Valley Breeze

The Valley Breeze & Observer 05-09-2019

The Valley Breeze Newspapers serving the Northern Rhode Island towns of Cumberland, Lincoln, Woonsocket, Smithfield, North Smithfield, Pawtucket, North Providence, Scituate, Foster, and Glocester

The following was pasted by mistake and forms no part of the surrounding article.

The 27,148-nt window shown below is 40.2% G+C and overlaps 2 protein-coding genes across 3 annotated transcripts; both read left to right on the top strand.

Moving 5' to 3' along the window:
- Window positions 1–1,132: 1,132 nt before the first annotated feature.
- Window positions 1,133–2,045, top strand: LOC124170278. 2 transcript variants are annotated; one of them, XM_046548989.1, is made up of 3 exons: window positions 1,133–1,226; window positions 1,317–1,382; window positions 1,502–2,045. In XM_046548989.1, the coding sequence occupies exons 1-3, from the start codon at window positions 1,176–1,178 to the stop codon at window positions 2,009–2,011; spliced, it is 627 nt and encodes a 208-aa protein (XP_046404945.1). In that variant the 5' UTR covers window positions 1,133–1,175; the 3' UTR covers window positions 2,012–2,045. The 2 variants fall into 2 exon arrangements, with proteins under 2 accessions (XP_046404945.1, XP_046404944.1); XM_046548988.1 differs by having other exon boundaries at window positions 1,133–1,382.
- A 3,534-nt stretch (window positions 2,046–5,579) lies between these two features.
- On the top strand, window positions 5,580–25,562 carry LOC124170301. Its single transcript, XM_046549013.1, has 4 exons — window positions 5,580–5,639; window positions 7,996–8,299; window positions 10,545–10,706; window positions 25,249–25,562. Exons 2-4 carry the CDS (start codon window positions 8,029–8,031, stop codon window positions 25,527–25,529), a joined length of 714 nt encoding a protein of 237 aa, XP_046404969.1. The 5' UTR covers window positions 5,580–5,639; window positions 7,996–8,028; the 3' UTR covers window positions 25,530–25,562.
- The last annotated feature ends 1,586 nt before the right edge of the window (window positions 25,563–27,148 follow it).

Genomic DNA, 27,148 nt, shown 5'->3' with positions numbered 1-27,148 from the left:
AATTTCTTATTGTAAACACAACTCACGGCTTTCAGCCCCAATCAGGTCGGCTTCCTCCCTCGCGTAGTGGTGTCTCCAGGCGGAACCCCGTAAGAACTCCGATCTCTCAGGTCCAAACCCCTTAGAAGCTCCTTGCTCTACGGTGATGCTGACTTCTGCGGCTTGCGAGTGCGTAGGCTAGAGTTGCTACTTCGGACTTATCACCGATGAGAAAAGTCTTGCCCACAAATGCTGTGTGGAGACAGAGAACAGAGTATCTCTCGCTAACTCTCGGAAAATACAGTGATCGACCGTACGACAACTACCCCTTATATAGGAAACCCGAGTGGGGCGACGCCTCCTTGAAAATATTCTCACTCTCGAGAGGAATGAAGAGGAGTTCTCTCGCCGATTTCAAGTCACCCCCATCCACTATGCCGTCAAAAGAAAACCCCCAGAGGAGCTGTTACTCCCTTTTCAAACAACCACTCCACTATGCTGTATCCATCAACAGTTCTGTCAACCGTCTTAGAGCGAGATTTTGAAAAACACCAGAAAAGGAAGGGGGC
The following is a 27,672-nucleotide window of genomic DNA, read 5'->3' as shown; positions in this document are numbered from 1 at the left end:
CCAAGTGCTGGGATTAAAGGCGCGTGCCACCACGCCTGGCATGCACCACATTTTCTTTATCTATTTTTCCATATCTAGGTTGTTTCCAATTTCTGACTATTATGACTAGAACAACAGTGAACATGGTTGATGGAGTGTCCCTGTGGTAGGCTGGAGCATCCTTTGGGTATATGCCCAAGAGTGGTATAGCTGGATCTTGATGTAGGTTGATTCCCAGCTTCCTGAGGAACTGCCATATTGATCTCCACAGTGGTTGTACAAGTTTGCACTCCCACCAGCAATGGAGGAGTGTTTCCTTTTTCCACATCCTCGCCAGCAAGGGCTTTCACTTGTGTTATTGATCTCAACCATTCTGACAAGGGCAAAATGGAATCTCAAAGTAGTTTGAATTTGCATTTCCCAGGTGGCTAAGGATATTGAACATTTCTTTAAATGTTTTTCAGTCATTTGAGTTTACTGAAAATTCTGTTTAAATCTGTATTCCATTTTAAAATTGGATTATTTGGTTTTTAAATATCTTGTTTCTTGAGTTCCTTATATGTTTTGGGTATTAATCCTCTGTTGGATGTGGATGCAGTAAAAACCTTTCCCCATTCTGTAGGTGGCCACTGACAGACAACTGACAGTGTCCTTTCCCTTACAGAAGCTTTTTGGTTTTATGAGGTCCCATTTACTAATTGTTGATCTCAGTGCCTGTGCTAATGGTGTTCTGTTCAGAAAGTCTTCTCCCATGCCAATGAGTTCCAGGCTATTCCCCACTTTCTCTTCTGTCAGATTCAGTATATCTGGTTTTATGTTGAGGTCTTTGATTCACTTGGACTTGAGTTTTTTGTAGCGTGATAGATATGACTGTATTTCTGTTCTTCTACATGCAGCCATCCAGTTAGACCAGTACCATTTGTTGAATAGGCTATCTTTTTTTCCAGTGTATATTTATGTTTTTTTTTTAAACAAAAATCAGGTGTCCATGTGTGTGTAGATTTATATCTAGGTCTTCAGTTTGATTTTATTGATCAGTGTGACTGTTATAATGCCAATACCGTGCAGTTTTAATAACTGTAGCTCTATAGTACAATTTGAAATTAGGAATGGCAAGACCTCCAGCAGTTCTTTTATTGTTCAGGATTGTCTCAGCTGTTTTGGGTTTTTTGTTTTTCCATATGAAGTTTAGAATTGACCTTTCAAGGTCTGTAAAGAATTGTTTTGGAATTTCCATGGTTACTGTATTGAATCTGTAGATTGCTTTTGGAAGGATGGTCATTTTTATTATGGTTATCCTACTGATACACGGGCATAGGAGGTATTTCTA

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4 SMITHFIELD MAY 9-15, 2019 | VALLEY BREEZE & OBSERVER | SMITHFIELD SCITUATE FOSTER GLOCESTER EDITION SMITHFIELD – Town Hall, the libraries, schools and the Smithfield Police Department will now be home to NaloxBox, rescue kits containing Narcan nasal spray designed to pre- vent death by opioid overdose. Town Manager Randy Rossi present- ed the kits during a town meeting on opioid addiction, mental disorder and treatment on April 30 at the Smithfield Police Department. Rossi said the defibrillator-sized boxes are an important tool brought to Smithfield through a partnership with the Substance Abuse Prevention Coalition in preventing overdose deaths in town, and will be distributed at the end of May. "This epidemic has a town-wide effect," Rossi said. The kits feature the overdose treat- ment Narcan, which delivers reversal drug naloxone. First responders at the meeting warned that multiple doses of Narcan are sometimes needed to stop an overdose, and said to always call 911 in an emergency situation. Chief Richard St. Sauveur told of getting back-to-back opioid overdose calls in one day in the previous week. He said the opioid epidemic is as real in Smithfield as anywhere else in the U.S. "Unfortunately, it's alive in well in Smithfield," the chief said. St. Sauveur said anyone who needed to use an overdose prevention method on another person is protected from harm by the Good Samaritan Law. The chief said the Smithfield Police Department worked with the Tri- County South Providence Regional Prevention Coalition to bring multiple speakers to address several angles related to opioid addiction, including education, personal experience, and treatment. Recovery specialist Cathy Schultz talked about her experience while in addiction, and her path to recovery. She said part of her sobriety is due to her continued dialogue about sub- stance abuse disorder. She said it often becomes a family disease complete with shame and humility. "What we found in our community is that families are very much affected by this, but are more embarrassed or afraid to talk about it. The way to break the stigma is to talk about it," Schultz said. Dr. Matt Malek addressed the sci- ence and figures behind opioid use. While heroin and methamphetamine are naturally derived from opium, pharmacists created cleaner synthetic opiates, such as fentanyl, that are much more powerful. Between 2014 and 2017, the rate of deadly overdose in Smithfield was 11 per 100,000 people, Malek said. That's in contrast to Providence and Woonsocket, where the rate was 50 fatal overdoses per 100,000. He said Smithfield may have lower numbers, but the effects are still present. "This is only data for death-resulting overdose. It is easy to underestimate the frequency of overdoses," Malek said. Malek said three-quarters of people who used heroin in the last year said they misused prescription opioids such as oxycodone and hydrocodone first. "It starts with doctors as medi- cine," Malek said. He said doctors understand the consequences to over- prescribing and are cutting back on prescribing opioids. He said many school-aged children first get into opiates through family drug cabinets, using leftover pills pre- scribed to family members. Tri-County director and prevention specialist Patricia Sweet said properly disposing of unused opioid prescription is vital in stopping misuse. Sweet said 75 percent or more who get drugs are getting it from their friends and families. She said she encourages anyone with extra or expired pain prescriptions to dispose of the pills. The Police Department has a pre- scription drop box in the entrance of the station, and can provide take-home disposal kits, called the Dexterra drug deactivation system, to people who cannot make it to the station. "Count it, lock it, and drop it," Sweet said. The department cannot accept flu- ids or syringes for disposal. Flushing prescriptions is unsafe for the environ- ment. Prescriptions for Narcan, which can be used to stop an overdose, can be picked up from any pharmacy using health insurance. In the case of an emergency, always call 911. Tri-County Community Action Agency provides counseling for indi- viduals and families as well as medi- cation-assisted treatment for patients with an opioid use disorder. For more information, contact the health center at 401-519-1940. For assistance with a licensed counselor to help with ques- tions about treatment, recovery sup- port and recovery housing, call the Hope and Recovery Support line at 401-942-7867. Opioid overdose reversal kits placed in town buildings By JACQUELYN MOOREHEAD Valley Breeze & Observer Staff Writer Town Manager RANDY ROSSI displays a NaloBox, which will be placed at Town Hall, the libraries, schools and the Smithfield Police Department. They are rescue kits containing Narcan nasal spray designed to prevent death by opi- oid overdose. Robert D. Oster, Esq. & Sarah Oster Kelly, Esq. Rhode Island does not have a procedure for certification or recognition of specialization by lawyers. 640 George Washington Hwy. Building B, Suite 103, P.O. Box 22003 Lincoln, RI 02865 ~ Free Consultations ~ ATTORNEYS AND COUNSELORS AT LAW 724-2400 Website: Oster law offices TRUSTED FOR THREE GENERATIONS Have you had your legal checkup? Call our office for a review of your will and estate planning documents. Creative Pool System, Inc. Swimming Pool Supplies & Services 17 Commerce Street, Greenville (behind A&W) • 949-4400 In shop Salt Cell and Filter Cartridge overnight deep cleaning Get Ready for Pool Openings! FilteRs & PumPs in shOP RePaiRs 10 Monument Square, Woonsocket RI 02895 (401)767-1990 100 Old River Road, Lincoln RI 02865 (401)333-0780 WE WILL PAY YOU CASH TO REFINANCE YOUR AUTO LOAN FROM ANOTHER LENDER WITH US. SAVE MONEY ON YOUR MONTHLY PAYMENT AND GET PAID FOR DOING SO! We will help you save, even when you need to spend. Mention this ad to receive the discount. WE WILL PAY YOU 1.00% OF THE RE-FINANCE AMOUNT, UP TO $300, JUST TO REFINANCE YOUR AUTO LOAN WITH US. Rates depend on credit score. Town of Smithfield Zoning Board of Review PUBLIC HEARINGS The Smithfield Zoning Board of Review will hold public hearings on Wednesday, May 29, 2019 at 7:00 PM, at the Smithfield Town Hall, 64 Farnum Pike, Smithfield, Rhode Island. All persons entitled to be heard will be heard for or against the granting of the following applications: H. William and Jennifer George as applicants and owners of property located at 24 Ruff- stone Drive, listed as Plat 5, Lot 47A seek a variance to have a shed in the front yard. Thomas D Alberg as applicant and owner of property located at 61 Deer Run Trail, listed as Plat 18, Lot 26 seeks a variance to have a shed in the front yard. The Gilda Poirier Trust as applicant and The Gilda Poirier Trust, Joseph Passaretti, Trustee as owner of property located at 24-30 Farnum Pike, listed as Plat 24, lot 84 seek a dimensional variance for lot frontage. Michelle Izzard as applicant and owner of property located at 31 Greenlake Drive, listed as Plat 5, Lot 69 seeks a wetland variance to construct an addition. 2347 Diamond Hill Management, LLC as applicant and 2347 Diamond Hill Management, LLC c/o Robert Geddes as owner of property located at 15 Appian Way, listed as Plat 46, Lot 287 seek a dimensional variance to construct an office building. C.J. Tree, Inc as applicant and Gerald P. Catalano Living Trust as owner of property located at 278 Douglas Pike, listed as Plat 42, Lot 60 seek a use variance to operate a business in a residential zone. The public is welcome to any meeting of the Smithfield Zoning Board of Review. Complete applications are available for review in the Building and Zoning Department (401) 233-1039. If communication assistance (readers/interpreters/captions) is needed or any other accommo- dation to ensure equal participation, please contact the Smithfield Town Manager's Office at 401-233-1010 at least forty-eight (48) hours prior to the meeting. BY ORDER OF THE ZONING BOARD S. James Busam, Chairman